• wears boxers
  • yellowed teeth
  • forgets names for common items, ie, Jacuzzi, bread box
  • -sh comes out as an –s, like ‘negotiations
  • Flemy voice
  • Nibbled at a fingernail
  • Chiara always sang when she was happy.
  • Not book smart, but a solid core of morals
  • Scratches himself as he talks; constantly and intermittently
  • empties the toaster crumbs every Monday morning;
  • cleans the cutting wheel on the electric can opener once a week because it’s “the dirtiest quarter inch in your kitchen”;
  • visits a different card shop each day to read the greeting cards;
  • names his son Sharon, after the steel mill town in Pennsylvania;
  • tugs at one sleeve because that arm is slightly longer than the other;
  • telephones her son to remind him again how difficult his birth was for her;
  • stands on tiptoes in family photos to appear taller;
  • vacuums the attic.
  • Chuck Frye, former 2nd best surfer’
  • Tips of her ears turn scarlet, sure sign she’s mad
  • Rubbing his fingers against each other
  • Over-developed sense of spatial reasoning
  • Sees patterns

What do you use that paste a warning label across your characters’ foreheads–BEWARE: Will keep you awake at night!

More posts on characters:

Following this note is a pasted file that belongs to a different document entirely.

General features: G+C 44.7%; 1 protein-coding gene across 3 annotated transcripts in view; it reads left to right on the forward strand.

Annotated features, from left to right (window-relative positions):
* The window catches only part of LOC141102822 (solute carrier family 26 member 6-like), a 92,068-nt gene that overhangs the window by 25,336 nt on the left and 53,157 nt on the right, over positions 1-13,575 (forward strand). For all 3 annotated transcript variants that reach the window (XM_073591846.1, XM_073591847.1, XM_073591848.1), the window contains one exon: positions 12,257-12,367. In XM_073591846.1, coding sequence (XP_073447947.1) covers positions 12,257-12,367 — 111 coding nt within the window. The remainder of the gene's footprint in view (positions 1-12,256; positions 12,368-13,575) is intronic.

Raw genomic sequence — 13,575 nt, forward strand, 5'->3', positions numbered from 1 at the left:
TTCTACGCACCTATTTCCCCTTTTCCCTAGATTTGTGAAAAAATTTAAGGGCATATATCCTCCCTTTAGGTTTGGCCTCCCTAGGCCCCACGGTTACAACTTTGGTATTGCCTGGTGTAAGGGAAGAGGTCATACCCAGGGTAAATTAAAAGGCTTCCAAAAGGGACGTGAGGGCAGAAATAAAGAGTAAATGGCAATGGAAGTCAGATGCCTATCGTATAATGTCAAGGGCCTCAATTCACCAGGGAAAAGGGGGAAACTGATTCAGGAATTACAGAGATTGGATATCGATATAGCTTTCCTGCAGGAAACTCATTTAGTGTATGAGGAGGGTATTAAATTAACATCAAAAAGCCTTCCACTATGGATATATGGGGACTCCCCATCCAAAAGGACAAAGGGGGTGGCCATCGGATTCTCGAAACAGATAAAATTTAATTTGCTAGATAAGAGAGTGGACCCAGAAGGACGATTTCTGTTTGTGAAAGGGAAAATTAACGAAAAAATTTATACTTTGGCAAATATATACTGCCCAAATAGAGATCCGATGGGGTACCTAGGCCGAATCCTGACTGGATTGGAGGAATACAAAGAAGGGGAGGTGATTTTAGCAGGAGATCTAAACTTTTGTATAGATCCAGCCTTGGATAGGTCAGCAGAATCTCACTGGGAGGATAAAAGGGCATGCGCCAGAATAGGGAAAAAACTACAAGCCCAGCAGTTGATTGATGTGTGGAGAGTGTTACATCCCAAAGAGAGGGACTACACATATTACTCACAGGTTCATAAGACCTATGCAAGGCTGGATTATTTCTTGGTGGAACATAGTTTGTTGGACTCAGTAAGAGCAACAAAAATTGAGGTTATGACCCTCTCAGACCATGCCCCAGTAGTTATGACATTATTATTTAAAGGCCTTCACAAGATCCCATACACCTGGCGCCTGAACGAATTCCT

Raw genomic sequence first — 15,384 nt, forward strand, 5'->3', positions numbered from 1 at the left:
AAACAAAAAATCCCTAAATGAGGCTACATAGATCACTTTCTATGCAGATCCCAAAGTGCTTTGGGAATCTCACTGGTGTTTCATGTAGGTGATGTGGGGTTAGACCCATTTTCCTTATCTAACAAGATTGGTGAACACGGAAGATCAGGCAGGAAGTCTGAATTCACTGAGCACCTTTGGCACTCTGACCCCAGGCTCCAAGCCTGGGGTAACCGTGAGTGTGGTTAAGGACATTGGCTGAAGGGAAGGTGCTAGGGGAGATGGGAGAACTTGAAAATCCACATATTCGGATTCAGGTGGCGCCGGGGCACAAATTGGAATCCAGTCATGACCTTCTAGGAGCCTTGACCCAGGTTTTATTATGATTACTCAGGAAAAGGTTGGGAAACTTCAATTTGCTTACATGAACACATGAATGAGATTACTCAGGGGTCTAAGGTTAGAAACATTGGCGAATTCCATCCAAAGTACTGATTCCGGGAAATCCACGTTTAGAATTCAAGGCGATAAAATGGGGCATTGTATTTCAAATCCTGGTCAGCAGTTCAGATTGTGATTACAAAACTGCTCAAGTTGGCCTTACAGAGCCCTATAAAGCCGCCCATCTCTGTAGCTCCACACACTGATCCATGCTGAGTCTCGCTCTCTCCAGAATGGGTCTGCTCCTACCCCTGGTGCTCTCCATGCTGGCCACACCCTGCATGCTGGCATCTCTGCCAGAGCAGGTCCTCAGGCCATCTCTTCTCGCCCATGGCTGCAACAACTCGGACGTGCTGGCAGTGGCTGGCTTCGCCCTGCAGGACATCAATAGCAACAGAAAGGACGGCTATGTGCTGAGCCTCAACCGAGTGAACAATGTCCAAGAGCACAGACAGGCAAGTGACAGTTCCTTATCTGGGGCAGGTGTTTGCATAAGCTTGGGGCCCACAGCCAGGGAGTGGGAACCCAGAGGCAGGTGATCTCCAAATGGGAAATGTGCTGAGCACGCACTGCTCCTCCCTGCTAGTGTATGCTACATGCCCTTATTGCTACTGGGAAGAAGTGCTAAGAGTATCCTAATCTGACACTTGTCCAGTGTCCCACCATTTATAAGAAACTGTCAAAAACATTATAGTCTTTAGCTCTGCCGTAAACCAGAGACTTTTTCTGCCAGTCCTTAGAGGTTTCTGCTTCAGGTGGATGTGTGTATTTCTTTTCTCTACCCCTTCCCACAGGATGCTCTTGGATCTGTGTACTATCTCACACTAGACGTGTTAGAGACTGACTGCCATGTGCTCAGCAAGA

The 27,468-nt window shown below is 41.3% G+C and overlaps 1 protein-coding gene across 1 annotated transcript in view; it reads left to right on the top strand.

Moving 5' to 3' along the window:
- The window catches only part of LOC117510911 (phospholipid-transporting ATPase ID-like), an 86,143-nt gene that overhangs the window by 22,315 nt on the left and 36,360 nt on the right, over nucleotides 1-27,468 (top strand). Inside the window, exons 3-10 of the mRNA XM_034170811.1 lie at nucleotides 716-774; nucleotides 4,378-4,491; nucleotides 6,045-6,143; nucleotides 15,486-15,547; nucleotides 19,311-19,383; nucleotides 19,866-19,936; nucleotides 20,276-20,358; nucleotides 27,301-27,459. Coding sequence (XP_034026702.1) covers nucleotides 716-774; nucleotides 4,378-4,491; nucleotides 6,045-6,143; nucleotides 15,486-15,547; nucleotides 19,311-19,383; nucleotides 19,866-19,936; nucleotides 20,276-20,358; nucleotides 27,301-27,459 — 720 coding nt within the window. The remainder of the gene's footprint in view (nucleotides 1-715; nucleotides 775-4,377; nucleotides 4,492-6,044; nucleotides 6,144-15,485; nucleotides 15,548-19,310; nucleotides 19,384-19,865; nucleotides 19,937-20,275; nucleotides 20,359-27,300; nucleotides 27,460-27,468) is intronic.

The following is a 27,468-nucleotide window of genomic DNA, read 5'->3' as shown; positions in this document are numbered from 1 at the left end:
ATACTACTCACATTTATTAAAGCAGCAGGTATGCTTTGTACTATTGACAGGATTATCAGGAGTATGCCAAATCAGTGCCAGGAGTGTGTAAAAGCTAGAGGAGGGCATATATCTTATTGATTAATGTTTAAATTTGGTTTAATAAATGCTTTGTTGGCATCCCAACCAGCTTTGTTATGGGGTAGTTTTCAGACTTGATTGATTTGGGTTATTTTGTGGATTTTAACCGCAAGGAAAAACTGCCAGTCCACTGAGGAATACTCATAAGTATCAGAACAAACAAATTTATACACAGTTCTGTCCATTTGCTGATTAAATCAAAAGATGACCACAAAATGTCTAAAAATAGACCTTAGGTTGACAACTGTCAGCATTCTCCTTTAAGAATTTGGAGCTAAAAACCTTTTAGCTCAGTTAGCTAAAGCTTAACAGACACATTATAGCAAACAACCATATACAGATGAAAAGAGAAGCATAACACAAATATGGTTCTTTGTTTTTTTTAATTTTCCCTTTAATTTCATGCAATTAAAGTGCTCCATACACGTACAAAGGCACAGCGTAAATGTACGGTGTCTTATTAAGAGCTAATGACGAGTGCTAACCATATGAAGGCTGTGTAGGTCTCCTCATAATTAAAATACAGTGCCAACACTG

113 Ways to Characterize Your Protagonist

Know Your Character

How Many POVs is Too Many?


Jacqui Murray is the author of the popular Building a Midshipman, the story of her daughter’s journey from high school to United States Naval Academy. She is webmaster for six blogs, an Amazon Vine Voice book reviewer, a columnist for Examiner.com and TeachHUB, Editorial Review Board member for Journal for Computing Teachers, monthly contributor to Today’s Author and a freelance journalist on tech ed topics. In her free time, she is  editor of technology training books for how to integrate technology in education. Currently, she’s editing a techno-thriller that should be out to publishers next summer.

Follow me

About these ads

17 thoughts on “Characteristics That Make Your Character Memorable

  1. These are wonderful. Jacqui. I just watched a TED show with J J Abrams and his take on mystery and character development – it’s well worth the 18 minutes :D